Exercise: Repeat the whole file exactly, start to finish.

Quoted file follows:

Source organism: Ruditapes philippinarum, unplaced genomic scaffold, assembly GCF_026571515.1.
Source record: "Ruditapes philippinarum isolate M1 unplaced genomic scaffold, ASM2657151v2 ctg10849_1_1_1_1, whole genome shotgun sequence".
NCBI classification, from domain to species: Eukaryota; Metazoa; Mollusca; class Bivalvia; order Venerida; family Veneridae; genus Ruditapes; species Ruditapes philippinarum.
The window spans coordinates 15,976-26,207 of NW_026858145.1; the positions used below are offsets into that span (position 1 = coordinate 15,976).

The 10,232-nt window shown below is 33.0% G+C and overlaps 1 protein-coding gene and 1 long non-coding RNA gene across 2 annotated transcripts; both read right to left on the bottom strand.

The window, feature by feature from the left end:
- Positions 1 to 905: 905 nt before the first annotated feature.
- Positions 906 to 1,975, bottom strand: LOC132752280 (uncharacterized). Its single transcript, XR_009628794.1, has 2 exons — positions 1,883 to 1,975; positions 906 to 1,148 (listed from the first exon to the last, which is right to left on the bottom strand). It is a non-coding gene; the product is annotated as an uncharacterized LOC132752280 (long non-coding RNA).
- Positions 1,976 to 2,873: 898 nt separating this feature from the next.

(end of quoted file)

Source organism: Ruditapes philippinarum, unplaced genomic scaffold, assembly GCF_026571515.1.
Source record: "Ruditapes philippinarum isolate M1 unplaced genomic scaffold, ASM2657151v2 ctg10849_1_1_1_1, whole genome shotgun sequence".
NCBI classification, from domain to species: Eukaryota; Metazoa; Mollusca; class Bivalvia; order Venerida; family Veneridae; genus Ruditapes; species Ruditapes philippinarum.
The window spans coordinates 15,976-26,207 of NW_026858145.1; the positions used below are offsets into that span (position 1 = coordinate 15,976).

The 10,232-nt window shown below is 33.0% G+C and overlaps 1 protein-coding gene and 1 long non-coding RNA gene across 2 annotated transcripts; both read right to left on the bottom strand.

The window, feature by feature from the left end:
- Positions 1 to 905: 905 nt before the first annotated feature.
- Positions 906 to 1,975, bottom strand: LOC132752280 (uncharacterized). Its single transcript, XR_009628794.1, has 2 exons — positions 1,883 to 1,975; positions 906 to 1,148 (listed from the first exon to the last, which is right to left on the bottom strand). It is a non-coding gene; the product is annotated as an uncharacterized LOC132752280 (long non-coding RNA).
- Positions 1,976 to 2,873: 898 nt separating this feature from the next.